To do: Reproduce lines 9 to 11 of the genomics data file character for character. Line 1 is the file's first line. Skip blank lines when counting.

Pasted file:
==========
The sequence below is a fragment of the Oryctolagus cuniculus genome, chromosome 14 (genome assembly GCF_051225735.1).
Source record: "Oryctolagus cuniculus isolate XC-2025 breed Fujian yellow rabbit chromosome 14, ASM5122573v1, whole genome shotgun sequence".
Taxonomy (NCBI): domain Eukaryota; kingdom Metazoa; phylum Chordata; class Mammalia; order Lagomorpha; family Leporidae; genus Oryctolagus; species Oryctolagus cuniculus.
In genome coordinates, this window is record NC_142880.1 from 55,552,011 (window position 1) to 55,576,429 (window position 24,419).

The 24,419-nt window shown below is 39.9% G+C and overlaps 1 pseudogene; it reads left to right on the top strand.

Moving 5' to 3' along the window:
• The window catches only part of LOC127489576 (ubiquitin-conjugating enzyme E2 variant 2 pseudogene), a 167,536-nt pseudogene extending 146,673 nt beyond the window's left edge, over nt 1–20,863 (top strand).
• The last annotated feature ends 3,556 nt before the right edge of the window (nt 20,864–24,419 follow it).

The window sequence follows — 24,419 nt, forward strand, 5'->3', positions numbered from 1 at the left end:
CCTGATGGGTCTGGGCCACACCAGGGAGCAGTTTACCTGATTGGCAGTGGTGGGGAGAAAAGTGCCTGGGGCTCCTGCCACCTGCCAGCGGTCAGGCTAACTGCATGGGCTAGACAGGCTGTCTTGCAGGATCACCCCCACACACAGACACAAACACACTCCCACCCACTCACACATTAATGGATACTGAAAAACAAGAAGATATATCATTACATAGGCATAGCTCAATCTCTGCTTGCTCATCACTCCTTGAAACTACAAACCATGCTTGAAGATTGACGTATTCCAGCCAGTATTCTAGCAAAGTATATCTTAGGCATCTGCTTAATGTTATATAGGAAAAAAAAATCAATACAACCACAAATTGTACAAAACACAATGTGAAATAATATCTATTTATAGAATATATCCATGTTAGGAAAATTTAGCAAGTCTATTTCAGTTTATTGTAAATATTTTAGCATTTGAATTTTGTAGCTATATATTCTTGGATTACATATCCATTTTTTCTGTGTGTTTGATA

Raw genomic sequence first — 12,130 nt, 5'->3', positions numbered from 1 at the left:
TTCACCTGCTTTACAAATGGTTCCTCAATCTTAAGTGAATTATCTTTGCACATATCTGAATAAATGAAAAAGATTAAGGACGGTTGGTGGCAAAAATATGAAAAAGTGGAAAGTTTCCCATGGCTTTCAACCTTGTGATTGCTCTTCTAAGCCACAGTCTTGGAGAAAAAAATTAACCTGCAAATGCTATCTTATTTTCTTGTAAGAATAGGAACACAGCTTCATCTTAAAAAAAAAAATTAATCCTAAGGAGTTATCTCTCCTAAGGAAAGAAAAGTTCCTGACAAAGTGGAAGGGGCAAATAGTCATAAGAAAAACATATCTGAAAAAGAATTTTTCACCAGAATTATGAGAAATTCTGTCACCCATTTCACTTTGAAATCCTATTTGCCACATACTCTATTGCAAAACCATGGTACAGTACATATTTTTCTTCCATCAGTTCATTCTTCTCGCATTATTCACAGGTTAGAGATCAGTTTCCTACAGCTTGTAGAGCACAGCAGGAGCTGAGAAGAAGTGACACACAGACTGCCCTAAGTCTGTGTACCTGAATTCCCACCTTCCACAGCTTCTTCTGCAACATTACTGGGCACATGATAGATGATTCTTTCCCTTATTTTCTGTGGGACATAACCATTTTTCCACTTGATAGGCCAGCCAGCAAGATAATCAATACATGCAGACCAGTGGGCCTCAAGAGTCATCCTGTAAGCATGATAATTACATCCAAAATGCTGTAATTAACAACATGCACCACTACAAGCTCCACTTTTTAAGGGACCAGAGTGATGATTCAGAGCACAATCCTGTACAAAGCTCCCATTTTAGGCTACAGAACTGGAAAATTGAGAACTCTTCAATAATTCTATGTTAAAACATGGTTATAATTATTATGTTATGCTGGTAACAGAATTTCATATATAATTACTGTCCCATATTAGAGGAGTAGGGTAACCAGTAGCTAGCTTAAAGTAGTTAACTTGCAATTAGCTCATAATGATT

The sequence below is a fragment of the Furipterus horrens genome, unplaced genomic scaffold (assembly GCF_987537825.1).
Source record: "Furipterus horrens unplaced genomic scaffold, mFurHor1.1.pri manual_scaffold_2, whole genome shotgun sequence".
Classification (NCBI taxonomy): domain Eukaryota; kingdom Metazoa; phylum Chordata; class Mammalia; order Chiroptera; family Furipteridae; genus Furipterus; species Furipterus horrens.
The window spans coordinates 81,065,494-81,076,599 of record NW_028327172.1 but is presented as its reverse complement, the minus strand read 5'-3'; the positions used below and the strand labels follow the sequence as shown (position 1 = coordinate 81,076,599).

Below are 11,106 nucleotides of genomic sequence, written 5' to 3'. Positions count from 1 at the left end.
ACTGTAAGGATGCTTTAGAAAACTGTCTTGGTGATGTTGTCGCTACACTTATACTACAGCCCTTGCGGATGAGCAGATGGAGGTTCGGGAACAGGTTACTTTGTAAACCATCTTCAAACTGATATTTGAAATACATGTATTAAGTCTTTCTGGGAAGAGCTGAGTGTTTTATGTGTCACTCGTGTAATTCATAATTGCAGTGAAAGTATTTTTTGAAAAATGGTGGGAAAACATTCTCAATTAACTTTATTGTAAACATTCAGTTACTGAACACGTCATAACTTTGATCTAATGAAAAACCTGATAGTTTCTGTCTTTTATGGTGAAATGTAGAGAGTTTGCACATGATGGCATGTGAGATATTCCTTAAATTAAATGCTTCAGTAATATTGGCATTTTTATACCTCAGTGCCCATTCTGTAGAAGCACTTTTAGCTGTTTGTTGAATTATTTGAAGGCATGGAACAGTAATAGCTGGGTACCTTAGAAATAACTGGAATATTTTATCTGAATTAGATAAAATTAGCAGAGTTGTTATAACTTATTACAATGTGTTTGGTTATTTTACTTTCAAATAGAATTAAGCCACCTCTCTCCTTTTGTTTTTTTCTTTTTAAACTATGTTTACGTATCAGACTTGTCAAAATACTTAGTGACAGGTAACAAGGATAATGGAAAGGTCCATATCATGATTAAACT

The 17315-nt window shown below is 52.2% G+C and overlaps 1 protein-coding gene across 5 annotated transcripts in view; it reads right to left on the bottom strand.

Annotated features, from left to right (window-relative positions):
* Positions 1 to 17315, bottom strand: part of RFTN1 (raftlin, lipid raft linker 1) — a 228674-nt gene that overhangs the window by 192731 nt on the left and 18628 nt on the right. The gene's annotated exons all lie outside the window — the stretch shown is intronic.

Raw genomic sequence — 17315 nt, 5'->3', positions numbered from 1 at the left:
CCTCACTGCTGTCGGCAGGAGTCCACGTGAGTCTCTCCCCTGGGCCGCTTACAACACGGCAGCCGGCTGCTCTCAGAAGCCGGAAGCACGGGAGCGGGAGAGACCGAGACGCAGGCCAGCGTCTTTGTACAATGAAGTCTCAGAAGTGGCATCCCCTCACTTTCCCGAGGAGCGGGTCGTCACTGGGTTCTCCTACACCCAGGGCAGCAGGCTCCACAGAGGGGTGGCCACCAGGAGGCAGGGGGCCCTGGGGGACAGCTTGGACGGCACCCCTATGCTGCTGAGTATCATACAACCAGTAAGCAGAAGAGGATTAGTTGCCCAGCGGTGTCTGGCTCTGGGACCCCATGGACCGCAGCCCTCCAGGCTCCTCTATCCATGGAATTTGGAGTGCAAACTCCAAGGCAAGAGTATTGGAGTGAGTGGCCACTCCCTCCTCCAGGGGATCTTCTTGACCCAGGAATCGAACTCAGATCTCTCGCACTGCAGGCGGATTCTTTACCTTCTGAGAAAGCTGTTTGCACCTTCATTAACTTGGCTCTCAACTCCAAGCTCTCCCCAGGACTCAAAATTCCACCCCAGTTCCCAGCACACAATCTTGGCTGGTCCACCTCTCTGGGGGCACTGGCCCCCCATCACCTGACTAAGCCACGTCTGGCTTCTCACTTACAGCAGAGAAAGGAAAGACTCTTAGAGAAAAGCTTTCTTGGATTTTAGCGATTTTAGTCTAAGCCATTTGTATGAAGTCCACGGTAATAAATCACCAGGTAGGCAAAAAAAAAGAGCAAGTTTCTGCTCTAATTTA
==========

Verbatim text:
The window sequence follows — 24,419 nt, forward strand, 5'->3', positions numbered from 1 at the left end:
CCTGATGGGTCTGGGCCACACCAGGGAGCAGTTTACCTGATTGGCAGTGGTGGGGAGAAAAGTGCCTGGGGCTCCTGCCACCTGCCAGCGGTCAGGCTAACTGCATGGGCTAGACAGGCTGTCTTGCAGGATCACCCCCACACACAGACACAAACACACTCCCACCCACTCACACATTAATGGATACTGAAAAACAAGAAGATATATCATTACATAGGCATAGCTCAATCTCTGCTTGCTCATCACTCCTTGAAACTACAAACCATGCTTGAAGATTGACGTATTCCAGCCAGTATTCTAGCAAAGTATATCTTAGGCATCTGCTTAATGTTATATAGGAAAAAAAAATCAATACAACCACAAATTGTACAAAACACAATGTGAAATAATATCTATTTATAGAATATATCCATGTTAGGAAAATTTAGCAAGTCTATTTCAGTTTATTGTAAATATTTTAGCATTTGAATTTTGTAGCTATATATTCTTGGATTACATATCCATTTTTTCTGTGTGTTTGATA

Raw genomic sequence first — 12,130 nt, 5'->3', positions numbered from 1 at the left: